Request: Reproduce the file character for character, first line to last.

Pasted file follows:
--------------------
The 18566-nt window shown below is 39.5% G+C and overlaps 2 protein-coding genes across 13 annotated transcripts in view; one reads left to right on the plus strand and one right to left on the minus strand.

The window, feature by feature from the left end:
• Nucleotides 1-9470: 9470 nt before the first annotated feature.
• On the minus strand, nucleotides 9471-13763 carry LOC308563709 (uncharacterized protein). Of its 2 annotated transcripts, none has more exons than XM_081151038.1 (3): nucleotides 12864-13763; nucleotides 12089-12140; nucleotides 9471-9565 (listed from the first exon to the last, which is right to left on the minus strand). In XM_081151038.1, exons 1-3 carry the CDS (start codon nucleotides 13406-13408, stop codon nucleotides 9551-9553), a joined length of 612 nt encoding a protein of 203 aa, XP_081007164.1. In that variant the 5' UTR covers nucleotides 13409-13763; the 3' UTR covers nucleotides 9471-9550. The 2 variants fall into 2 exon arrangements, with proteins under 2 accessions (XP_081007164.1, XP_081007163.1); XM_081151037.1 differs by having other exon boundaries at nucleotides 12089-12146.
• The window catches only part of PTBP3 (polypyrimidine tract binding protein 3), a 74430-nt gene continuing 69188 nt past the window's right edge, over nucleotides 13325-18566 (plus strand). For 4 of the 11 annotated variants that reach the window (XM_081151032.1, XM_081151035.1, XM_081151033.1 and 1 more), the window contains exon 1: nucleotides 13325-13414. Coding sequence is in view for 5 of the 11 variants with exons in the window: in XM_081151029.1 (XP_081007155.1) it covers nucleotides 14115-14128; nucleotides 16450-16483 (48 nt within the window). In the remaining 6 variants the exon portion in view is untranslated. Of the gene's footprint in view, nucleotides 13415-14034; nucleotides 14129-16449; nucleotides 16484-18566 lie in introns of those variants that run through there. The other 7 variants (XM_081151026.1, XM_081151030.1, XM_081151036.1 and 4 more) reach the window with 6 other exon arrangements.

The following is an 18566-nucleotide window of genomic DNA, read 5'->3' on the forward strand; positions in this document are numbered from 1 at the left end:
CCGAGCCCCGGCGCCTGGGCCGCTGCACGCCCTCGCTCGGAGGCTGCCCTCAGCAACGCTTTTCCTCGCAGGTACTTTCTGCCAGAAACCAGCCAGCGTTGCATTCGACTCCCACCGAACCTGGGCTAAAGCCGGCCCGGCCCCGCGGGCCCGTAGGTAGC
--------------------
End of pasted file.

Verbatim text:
The 18566-nt window shown below is 39.5% G+C and overlaps 2 protein-coding genes across 13 annotated transcripts in view; one reads left to right on the plus strand and one right to left on the minus strand.

The window, feature by feature from the left end:
• Nucleotides 1-9470: 9470 nt before the first annotated feature.
• On the minus strand, nucleotides 9471-13763 carry LOC308563709 (uncharacterized protein). Of its 2 annotated transcripts, none has more exons than XM_081151038.1 (3): nucleotides 12864-13763; nucleotides 12089-12140; nucleotides 9471-9565 (listed from the first exon to the last, which is right to left on the minus strand). In XM_081151038.1, exons 1-3 carry the CDS (start codon nucleotides 13406-13408, stop codon nucleotides 9551-9553), a joined length of 612 nt encoding a protein of 203 aa, XP_081007164.1. In that variant the 5' UTR covers nucleotides 13409-13763; the 3' UTR covers nucleotides 9471-9550. The 2 variants fall into 2 exon arrangements, with proteins under 2 accessions (XP_081007164.1, XP_081007163.1); XM_081151037.1 differs by having other exon boundaries at nucleotides 12089-12146.
• The window catches only part of PTBP3 (polypyrimidine tract binding protein 3), a 74430-nt gene continuing 69188 nt past the window's right edge, over nucleotides 13325-18566 (plus strand). For 4 of the 11 annotated variants that reach the window (XM_081151032.1, XM_081151035.1, XM_081151033.1 and 1 more), the window contains exon 1: nucleotides 13325-13414. Coding sequence is in view for 5 of the 11 variants with exons in the window: in XM_081151029.1 (XP_081007155.1) it covers nucleotides 14115-14128; nucleotides 16450-16483 (48 nt within the window). In the remaining 6 variants the exon portion in view is untranslated. Of the gene's footprint in view, nucleotides 13415-14034; nucleotides 14129-16449; nucleotides 16484-18566 lie in introns of those variants that run through there. The other 7 variants (XM_081151026.1, XM_081151030.1, XM_081151036.1 and 4 more) reach the window with 6 other exon arrangements.

The following is an 18566-nucleotide window of genomic DNA, read 5'->3' on the forward strand; positions in this document are numbered from 1 at the left end:
CCGAGCCCCGGCGCCTGGGCCGCTGCACGCCCTCGCTCGGAGGCTGCCCTCAGCAACGCTTTTCCTCGCAGGTACTTTCTGCCAGAAACCAGCCAGCGTTGCATTCGACTCCCACCGAACCTGGGCTAAAGCCGGCCCGGCCCCGCGGGCCCGTAGGTAGC